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Market Report

Monday August 6th, 2018

September corn closed up 1 ¼ at $3.71 and December closed up 1 at $3.85 ¼. November beans closed down 8 ¾ at $8.93 ½ and January 19 closed down 8 ¾ at $9.05. September wheat closed up 18 ¼ at $5.74 ½ and July 19 closed up 13 at $6.10 ¾. Crude oil closed up $.59 at $67.94.

Corn was the middle child of the grain room today, caught between double digit gains in wheat and double digit (for most of the day) losses in soybeans.  The end result was a $.01 higher close Monday in a rather “disinterested” day of trade. Less than 200,000 futures traded, even less than Friday. Funds were viewed net buyers of about 5,000 corn today, which would leave them net short just 55,000 combined futures and options.

Crop Progress data after the close was expected. In corn, though no doubt the 3% G-E decline in beans will capture the headlines. Corn Good-Excellent ratings fell just 1% wk/wk. The trade was looking for a 1-2% decline. Notable state downgrades included PA (-10% G-E wk/wk), the Dakotas (each off -5% G-E), and Missouri (off -7%). States that improved included bit-player Colorado (up 9% G-E), North Carolina (+5% G-E), and Ohio (+5% G-E).  National corn G-E ratings of 71% and P-VP of 10% compares to the year ago week’s 60% and 13%. The accelerated progress of the crop continues to be a feature; 96% was silking and 57% was in the dough stage, the latter of which was 20% ahead of the five year average.  12% of the corn crop was dented, versus 6% average and 6% year ago.

On the weather front, the feature early week is likely the wetter 8-14 day outlook, which applied some overnight pressure to beans. The last 30 days or so has been dry in more spots than not, which could end up taking the top end off corn yields in areas that didn’t have great subsoil moisture going in. Rains over the next five days are forecast to benefit the Eastern Belt, though much of the Western Belt will likely go without.  None of this will likely impact Friday’s USDA report estimates, which is strictly an ear count.

The soybean market set back as we consolidate trade in this $9.00 area for the moment on November. Look for the market to be supported in the overnight by bigger than expected drop in this afternoon’s condition ratings. The keys to the markets at the moment (in no particular order) are trade and trade negotiations, weather and Friday’s crop report. For the bull, you can point to strong domestic demand from both the exporter and crusher. For the bear, you can point to unresolved trade disputes that leave long term trade with China in limbo while we maintain adequate old crop supply and keep an eye on another potential bin buster in the field.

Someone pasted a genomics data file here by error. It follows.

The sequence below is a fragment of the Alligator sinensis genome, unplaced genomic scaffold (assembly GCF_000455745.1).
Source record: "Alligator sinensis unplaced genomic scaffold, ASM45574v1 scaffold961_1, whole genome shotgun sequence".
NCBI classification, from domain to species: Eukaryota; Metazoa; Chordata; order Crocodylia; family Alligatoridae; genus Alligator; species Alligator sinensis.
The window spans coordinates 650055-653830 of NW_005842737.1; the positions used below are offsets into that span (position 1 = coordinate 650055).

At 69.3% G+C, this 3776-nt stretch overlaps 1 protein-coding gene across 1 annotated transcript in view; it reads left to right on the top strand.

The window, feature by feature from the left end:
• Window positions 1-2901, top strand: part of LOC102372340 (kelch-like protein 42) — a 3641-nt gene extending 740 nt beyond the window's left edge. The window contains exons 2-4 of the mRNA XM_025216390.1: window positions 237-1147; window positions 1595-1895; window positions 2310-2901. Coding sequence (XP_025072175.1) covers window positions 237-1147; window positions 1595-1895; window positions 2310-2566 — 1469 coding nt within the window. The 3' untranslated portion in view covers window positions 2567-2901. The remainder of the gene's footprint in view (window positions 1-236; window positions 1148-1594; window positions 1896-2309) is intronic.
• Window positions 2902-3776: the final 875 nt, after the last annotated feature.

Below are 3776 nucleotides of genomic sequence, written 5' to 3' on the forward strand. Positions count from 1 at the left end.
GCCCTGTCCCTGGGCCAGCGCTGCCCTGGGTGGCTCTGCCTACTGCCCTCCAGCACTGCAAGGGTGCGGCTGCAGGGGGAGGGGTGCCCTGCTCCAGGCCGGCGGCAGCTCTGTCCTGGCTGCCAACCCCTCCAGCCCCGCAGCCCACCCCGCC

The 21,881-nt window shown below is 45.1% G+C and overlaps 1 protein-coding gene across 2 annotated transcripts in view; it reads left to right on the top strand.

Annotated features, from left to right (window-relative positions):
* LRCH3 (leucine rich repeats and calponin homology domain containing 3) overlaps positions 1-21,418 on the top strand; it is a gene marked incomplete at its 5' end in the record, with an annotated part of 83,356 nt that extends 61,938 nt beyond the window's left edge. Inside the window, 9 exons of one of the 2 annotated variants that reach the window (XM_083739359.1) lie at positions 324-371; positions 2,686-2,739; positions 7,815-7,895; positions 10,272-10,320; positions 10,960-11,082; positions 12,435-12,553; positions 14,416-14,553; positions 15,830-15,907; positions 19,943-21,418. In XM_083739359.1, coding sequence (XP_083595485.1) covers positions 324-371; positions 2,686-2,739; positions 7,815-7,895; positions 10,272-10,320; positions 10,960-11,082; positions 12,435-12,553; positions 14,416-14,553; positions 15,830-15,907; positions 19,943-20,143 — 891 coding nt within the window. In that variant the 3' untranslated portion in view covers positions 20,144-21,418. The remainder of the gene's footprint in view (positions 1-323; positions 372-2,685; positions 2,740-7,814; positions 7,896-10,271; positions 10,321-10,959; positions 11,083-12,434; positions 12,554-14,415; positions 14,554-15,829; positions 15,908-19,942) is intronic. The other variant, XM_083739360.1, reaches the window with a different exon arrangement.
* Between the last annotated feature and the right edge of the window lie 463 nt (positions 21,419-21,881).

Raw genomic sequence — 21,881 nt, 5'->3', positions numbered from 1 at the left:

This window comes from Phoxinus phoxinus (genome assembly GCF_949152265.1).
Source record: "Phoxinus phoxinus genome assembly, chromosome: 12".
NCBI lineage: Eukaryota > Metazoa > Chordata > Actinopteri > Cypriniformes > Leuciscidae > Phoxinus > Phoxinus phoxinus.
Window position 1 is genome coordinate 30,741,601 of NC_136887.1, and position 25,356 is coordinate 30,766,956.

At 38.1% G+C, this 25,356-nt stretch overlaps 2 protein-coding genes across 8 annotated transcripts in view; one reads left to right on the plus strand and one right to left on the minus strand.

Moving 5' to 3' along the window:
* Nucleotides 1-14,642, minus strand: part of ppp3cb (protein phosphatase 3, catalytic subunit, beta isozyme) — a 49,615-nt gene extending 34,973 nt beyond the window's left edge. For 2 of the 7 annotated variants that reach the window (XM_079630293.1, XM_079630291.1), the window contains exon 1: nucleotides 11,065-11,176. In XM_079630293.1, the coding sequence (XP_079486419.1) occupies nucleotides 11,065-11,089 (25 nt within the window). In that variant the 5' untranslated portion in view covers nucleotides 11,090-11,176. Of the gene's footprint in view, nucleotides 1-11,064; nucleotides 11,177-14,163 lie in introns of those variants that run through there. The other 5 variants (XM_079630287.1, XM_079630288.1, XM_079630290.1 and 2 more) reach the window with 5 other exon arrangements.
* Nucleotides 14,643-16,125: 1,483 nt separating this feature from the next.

If a trade deal is reached, you could realistically see beans rally $.50 – $1.00 from current levels in the blink of an eye as any agreement likely comes with the benefits of sizeable export commitments as well as certainty and relief. If you cannot make a deal, prices likely continue to languish with limited upside although with last month’s lows I think we have already priced in the fear and panic driven worst-case scenario. Beans face additional headwinds with a crop report on Friday that will highlight stats that are not bullish, particularly with new crop demand numbers that assume there will not be a deal with China and the expectations that the USDA will raise yields due to favorable crop ratings and growing conditions for the most part to this point.

Rains yesterday and into Tuesday are going to bring some needed moisture to crops before a drier bias sets for the Midwest the balance of the week. Bean conditions reflecting some of the recent heat and overall dryness notably in parts of IA, MO and the Dakotas with gte ratings off 3 to 67% gte but still strong overall compared to 60% last year. The states that saw the greatest deterioration were IA -3, KY -5, MS -5, MO -6, NC -8, ND -9, SD -4 and TN -3.  States that saw the most improvement were AR +2, MI +3 and OH +7. The crop is 75% setting pods vs. 60% last week and 63% this time last year.

The twelve consecutive lower starts to a week seems like a distant memory as the wheat complex has posted back-to-back strong performances to start a week for the first time since May. Today’s gains surpassed last week’s strong start, which may be an omen for what lies ahead for the wheat complex this week. With conditions down double from what they were expecting, do not be surprised if Spring wheat re-establishes itself as the leader of the complex tomorrow. With all the production reductions in countries around the World, the wheat complex has distanced itself away from the rest of the grain complex (corn only a $.01 and beans, meal and oil all lower). It is crop report week, and Friday’s report could be a very dynamic report for wheat.

The biggest piece of news as we started the session today was the fact we had another strong move out of Black Sea wheat prices. The strength coming out of the European markets provided a spark to the US wheat markets, which saw modest overnight gains quickly turn into double digit gains within the first few minutes of the day session.

Spring wheat conditions were down 4% double what was expected as the USDA may be playing a little catch up with the Spring wheat tour data from a couple of weeks ago. The 74%G&E rating is still well above last year’s rating we saw at this time 32% G&E. Idaho was the only state to see some improvement, with every other state declining some. Spring wheat harvest moved up 9 and is now 13% complete vs 22% this time last year and the five-year avg of 14%.

Anna Kaverman

anna@mercerlandmark.com

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